When considering BI (business intelligence) projects, organisations would be better off in the long run to set up an enterprise-wide data warehouse, rather than running different data marts for individual projects, advised Michael Jones, senior vice president of IT for the Gap clothing retailer.
Jones spoke at the National Retail Federation's annual conference, held in New York last month.
As a result of running a single enterprise data warehouse, rather than maintaining a series of data marts set up to answer a specific set of questions, the Gap's managers can get a wider array of metrics and reports about what is happening across all its stores and different brands.
"We're able to answer many more questions as if we had the data in silos, which we have had in the past," Jones said.
The Gap has multiple brands to keep track of, including Old Navy, Banana Republic, The Gap and the online-only PiperLime. Over 3,100 of its stores are spread out across North America, Europe and Japan, and the company has franchises in 25 countries. The company reported US$14.5 billion in sales in 2008, including more than $1 billion in online sales.
"Our challenge is to try to provide information across an entire enterprise," Jones said.
The company's first experience with BI was to deploy a number of individual data marts, each designed primarily to answer one set of questions for one business unit. "We used projects to drive what went into our data marts," Jones said.
Over time, however, that data was reused in larger, enterprisewide assessments, which had varying degrees of fidelity to the business as a whole. So in 2000, the company kicked off an initiative to build an enterprise-wide data warehouse, one that would draw data from all the operational systems. Though it would cost more, it would provide a wider array of answers.
The overall goal was to get updated business information that could be used to measure the results of business strategies. "We have to have up-to-date information, across our enterprise in an almost real-time methodology," Jones said.
The key to this job was the ability to integrate data across different business units. "Learn once, use many times," Jones said.
That Gap contracted Teradata to set up the enterprise data warehouse. Teradata's retail data model served as a template for its own data model. A data czar was also appointed to work with each of the brands to make all the data and the definitions for that data were consistent across the different segments.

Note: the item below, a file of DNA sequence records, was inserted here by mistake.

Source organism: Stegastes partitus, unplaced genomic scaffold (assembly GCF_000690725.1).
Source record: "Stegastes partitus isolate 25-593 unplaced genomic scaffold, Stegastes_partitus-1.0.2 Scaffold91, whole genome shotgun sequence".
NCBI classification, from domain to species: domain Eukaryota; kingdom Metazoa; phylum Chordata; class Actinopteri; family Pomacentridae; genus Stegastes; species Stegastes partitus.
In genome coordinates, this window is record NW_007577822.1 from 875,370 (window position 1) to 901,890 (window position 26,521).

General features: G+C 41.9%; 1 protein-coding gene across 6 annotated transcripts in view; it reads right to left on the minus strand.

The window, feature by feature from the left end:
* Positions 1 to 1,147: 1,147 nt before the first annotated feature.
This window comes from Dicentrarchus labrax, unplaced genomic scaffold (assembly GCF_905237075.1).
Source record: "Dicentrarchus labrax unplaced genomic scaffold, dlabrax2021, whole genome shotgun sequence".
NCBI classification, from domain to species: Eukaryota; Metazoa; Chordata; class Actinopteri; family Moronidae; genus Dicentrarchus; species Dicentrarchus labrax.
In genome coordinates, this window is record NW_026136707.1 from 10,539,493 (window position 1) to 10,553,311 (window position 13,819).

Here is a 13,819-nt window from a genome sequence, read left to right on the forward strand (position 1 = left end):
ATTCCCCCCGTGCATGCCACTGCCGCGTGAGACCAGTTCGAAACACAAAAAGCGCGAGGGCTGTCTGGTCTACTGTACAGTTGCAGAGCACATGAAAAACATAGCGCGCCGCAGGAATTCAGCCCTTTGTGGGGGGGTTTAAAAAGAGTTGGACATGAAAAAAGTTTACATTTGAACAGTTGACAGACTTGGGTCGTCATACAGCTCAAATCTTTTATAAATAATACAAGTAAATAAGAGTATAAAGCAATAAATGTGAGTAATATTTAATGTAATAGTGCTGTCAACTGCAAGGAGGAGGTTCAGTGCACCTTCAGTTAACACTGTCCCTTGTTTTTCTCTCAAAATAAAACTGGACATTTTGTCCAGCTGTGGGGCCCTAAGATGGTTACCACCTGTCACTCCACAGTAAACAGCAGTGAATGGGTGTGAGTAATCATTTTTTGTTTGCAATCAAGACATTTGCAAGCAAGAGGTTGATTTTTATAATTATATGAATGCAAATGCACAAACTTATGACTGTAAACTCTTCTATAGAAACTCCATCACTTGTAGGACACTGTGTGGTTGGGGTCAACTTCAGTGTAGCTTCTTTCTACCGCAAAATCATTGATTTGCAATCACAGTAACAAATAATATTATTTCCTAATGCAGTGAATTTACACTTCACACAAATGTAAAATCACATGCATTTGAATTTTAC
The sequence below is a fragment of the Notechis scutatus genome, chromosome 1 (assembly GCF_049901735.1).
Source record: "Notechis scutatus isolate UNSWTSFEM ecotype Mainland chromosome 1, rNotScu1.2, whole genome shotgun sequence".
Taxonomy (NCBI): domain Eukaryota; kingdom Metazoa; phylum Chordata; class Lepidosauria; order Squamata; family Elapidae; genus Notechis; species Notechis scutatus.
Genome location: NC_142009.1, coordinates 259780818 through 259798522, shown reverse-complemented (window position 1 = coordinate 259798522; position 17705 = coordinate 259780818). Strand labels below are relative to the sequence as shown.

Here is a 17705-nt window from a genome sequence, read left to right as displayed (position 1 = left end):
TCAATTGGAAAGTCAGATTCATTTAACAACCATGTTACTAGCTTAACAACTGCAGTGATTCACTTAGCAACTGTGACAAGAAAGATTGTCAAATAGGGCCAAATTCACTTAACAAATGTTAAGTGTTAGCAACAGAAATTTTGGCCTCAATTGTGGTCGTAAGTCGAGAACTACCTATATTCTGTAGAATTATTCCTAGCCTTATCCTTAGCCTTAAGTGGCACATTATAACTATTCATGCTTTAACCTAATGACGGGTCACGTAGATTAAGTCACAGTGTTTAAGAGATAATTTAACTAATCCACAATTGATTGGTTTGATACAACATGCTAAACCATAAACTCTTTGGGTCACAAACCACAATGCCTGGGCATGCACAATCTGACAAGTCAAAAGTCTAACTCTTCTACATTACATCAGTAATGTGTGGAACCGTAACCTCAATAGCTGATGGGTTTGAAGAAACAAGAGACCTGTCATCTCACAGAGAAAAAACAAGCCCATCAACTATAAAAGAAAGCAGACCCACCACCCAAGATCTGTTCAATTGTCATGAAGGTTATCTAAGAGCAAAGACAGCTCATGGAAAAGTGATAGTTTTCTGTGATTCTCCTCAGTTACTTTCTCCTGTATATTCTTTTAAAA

"We're taking a much more data-centric approach to the business," said Mark Brennan, vice president of infrastructure and data warehouse services.
The two major categories of data the company keeps is on sales and inventory. In simple terms, the company has about 15 different questions it needs to ask on a regular basis on how well its products are selling, and about 25 concerning its inventory.
Here is where the efficiencies of scale kick in, however. By aligning data from all the business units into this single data warehouse, the company is able to answer a total of 96 questions, more than the number of questions it could answer by keeping the sales and inventory data in separate silos.
Plus, the company can now answer new questions and allow its managers to produce unique reports.
"We are able to answers many questions that we were not able to do before," Jones said. The Gap uses query software from MicroStrategy, so if a business manager requires a unique analysis of data, one can be served up fairly easily.
Overall, setting up an individual data mart only costs about 10 percent to 20 percent of the price of setting up a full-fledged data warehouse, but the extra flexibility is well worth the cost, according to the Gap.
For instance, the Old Navy stores do a lot of promotions. With the data warehouse in place, the brand managers can get "a lot more immediacy and feedback on the those promotional events," Jones said.
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